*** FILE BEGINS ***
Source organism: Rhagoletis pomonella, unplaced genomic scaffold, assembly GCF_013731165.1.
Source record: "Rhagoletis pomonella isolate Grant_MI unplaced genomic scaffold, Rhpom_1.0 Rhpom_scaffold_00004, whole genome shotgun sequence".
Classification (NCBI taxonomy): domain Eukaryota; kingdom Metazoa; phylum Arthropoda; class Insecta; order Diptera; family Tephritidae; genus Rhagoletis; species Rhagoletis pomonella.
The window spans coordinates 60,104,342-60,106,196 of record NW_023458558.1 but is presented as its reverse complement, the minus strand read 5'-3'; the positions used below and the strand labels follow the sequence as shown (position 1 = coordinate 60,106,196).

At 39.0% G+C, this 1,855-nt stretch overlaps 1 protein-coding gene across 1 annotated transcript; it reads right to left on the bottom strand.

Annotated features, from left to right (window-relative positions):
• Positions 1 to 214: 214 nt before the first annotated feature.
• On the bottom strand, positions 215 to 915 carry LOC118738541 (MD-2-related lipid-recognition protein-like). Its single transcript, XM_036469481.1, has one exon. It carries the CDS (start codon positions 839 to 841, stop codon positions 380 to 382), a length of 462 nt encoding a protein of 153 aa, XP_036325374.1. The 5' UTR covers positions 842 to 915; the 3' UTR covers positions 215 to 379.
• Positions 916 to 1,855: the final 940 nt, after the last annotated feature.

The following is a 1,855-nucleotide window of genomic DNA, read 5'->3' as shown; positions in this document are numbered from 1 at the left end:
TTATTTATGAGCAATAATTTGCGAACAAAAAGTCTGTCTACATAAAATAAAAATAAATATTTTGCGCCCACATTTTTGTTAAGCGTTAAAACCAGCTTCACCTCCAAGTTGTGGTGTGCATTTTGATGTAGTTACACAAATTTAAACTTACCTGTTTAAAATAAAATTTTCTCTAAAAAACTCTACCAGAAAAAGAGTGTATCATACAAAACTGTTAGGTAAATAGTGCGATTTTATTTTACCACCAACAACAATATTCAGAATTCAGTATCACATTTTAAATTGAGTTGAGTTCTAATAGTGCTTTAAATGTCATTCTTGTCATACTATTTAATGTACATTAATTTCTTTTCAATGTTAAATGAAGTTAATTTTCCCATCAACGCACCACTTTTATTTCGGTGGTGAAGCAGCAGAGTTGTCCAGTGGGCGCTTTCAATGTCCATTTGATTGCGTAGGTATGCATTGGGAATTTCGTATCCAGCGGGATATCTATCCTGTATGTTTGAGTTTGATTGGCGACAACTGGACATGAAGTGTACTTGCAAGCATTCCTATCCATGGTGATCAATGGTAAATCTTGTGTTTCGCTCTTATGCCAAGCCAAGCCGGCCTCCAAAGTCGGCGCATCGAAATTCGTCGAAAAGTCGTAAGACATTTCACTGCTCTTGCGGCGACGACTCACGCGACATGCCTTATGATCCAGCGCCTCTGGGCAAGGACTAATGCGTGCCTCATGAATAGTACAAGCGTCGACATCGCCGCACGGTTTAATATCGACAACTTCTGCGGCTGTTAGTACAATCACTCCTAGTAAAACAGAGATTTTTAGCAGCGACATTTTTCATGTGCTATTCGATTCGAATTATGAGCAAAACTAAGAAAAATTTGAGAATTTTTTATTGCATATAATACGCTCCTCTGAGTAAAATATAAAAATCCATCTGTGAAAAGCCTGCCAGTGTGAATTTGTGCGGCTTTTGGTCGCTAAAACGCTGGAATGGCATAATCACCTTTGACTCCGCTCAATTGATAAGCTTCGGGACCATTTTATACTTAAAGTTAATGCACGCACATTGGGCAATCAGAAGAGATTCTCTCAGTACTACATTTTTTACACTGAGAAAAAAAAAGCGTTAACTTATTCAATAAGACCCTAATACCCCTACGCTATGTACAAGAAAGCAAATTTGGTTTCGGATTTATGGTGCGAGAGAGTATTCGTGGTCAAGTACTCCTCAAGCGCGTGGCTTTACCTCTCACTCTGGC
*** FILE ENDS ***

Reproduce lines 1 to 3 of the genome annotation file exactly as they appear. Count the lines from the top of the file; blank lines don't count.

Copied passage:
Source organism: Rhagoletis pomonella, unplaced genomic scaffold, assembly GCF_013731165.1.
Source record: "Rhagoletis pomonella isolate Grant_MI unplaced genomic scaffold, Rhpom_1.0 Rhpom_scaffold_00004, whole genome shotgun sequence".
Classification (NCBI taxonomy): domain Eukaryota; kingdom Metazoa; phylum Arthropoda; class Insecta; order Diptera; family Tephritidae; genus Rhagoletis; species Rhagoletis pomonella.